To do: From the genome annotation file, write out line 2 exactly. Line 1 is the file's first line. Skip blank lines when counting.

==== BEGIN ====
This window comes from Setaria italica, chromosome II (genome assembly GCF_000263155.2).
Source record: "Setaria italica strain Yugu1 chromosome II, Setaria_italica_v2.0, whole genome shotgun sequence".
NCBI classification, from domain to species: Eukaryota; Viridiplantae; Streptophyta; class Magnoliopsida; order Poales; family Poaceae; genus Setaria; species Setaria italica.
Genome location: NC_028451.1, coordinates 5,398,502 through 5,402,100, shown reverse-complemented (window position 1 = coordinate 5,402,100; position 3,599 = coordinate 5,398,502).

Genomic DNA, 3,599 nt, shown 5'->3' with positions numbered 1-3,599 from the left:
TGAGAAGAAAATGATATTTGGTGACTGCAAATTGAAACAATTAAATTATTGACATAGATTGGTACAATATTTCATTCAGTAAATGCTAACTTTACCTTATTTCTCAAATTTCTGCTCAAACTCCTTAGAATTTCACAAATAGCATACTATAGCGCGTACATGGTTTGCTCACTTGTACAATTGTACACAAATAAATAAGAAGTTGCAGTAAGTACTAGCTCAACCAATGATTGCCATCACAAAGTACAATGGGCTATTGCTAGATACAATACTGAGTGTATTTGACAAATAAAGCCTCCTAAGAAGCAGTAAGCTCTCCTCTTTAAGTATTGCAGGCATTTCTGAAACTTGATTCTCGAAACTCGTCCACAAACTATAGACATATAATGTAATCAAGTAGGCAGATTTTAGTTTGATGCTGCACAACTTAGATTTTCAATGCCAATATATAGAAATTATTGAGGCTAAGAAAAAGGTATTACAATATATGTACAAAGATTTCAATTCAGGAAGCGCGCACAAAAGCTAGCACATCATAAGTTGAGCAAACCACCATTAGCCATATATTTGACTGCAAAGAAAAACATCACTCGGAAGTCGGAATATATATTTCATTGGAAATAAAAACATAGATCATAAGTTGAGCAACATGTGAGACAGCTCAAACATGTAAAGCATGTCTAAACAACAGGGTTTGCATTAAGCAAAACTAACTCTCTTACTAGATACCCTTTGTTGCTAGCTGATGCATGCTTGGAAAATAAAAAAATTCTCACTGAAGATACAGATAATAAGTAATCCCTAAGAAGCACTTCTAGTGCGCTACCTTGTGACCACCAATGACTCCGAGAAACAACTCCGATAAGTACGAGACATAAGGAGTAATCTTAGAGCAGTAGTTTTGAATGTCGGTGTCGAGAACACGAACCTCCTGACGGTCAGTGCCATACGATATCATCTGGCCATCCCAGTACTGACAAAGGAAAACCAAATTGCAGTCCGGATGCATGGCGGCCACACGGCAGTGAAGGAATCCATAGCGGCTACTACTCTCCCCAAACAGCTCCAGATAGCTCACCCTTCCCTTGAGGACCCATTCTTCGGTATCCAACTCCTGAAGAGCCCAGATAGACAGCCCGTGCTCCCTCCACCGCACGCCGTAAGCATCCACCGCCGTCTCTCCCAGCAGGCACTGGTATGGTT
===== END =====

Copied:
Source record: "Setaria italica strain Yugu1 chromosome II, Setaria_italica_v2.0, whole genome shotgun sequence".